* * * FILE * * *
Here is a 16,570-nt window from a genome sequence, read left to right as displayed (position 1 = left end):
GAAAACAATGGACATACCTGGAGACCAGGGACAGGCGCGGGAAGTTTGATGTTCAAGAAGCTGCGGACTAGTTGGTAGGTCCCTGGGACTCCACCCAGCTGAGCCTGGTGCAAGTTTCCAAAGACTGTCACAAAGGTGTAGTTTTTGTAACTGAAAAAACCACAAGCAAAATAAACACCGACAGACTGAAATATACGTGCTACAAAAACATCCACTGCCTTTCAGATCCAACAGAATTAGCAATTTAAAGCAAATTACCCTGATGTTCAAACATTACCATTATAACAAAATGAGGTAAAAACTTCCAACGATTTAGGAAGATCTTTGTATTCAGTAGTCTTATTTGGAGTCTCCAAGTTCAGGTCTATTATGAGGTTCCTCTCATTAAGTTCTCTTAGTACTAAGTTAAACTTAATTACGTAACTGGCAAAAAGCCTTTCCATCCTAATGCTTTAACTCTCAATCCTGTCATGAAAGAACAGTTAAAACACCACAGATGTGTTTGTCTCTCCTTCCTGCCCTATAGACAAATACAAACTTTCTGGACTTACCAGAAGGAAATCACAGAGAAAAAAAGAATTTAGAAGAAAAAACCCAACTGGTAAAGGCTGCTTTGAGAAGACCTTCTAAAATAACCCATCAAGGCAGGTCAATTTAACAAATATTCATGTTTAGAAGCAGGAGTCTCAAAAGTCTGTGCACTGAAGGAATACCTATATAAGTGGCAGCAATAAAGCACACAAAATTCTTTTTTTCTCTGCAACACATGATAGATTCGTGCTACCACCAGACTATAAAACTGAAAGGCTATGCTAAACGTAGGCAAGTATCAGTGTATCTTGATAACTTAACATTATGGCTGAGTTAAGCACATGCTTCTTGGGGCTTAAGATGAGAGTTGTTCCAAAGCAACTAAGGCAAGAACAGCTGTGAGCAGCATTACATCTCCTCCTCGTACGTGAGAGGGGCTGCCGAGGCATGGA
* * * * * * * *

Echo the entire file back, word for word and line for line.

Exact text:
Here is a 16,570-nt window from a genome sequence, read left to right as displayed (position 1 = left end):
GAAAACAATGGACATACCTGGAGACCAGGGACAGGCGCGGGAAGTTTGATGTTCAAGAAGCTGCGGACTAGTTGGTAGGTCCCTGGGACTCCACCCAGCTGAGCCTGGTGCAAGTTTCCAAAGACTGTCACAAAGGTGTAGTTTTTGTAACTGAAAAAACCACAAGCAAAATAAACACCGACAGACTGAAATATACGTGCTACAAAAACATCCACTGCCTTTCAGATCCAACAGAATTAGCAATTTAAAGCAAATTACCCTGATGTTCAAACATTACCATTATAACAAAATGAGGTAAAAACTTCCAACGATTTAGGAAGATCTTTGTATTCAGTAGTCTTATTTGGAGTCTCCAAGTTCAGGTCTATTATGAGGTTCCTCTCATTAAGTTCTCTTAGTACTAAGTTAAACTTAATTACGTAACTGGCAAAAAGCCTTTCCATCCTAATGCTTTAACTCTCAATCCTGTCATGAAAGAACAGTTAAAACACCACAGATGTGTTTGTCTCTCCTTCCTGCCCTATAGACAAATACAAACTTTCTGGACTTACCAGAAGGAAATCACAGAGAAAAAAAGAATTTAGAAGAAAAAACCCAACTGGTAAAGGCTGCTTTGAGAAGACCTTCTAAAATAACCCATCAAGGCAGGTCAATTTAACAAATATTCATGTTTAGAAGCAGGAGTCTCAAAAGTCTGTGCACTGAAGGAATACCTATATAAGTGGCAGCAATAAAGCACACAAAATTCTTTTTTTCTCTGCAACACATGATAGATTCGTGCTACCACCAGACTATAAAACTGAAAGGCTATGCTAAACGTAGGCAAGTATCAGTGTATCTTGATAACTTAACATTATGGCTGAGTTAAGCACATGCTTCTTGGGGCTTAAGATGAGAGTTGTTCCAAAGCAACTAAGGCAAGAACAGCTGTGAGCAGCATTACATCTCCTCCTCGTACGTGAGAGGGGCTGCCGAGGCATGGA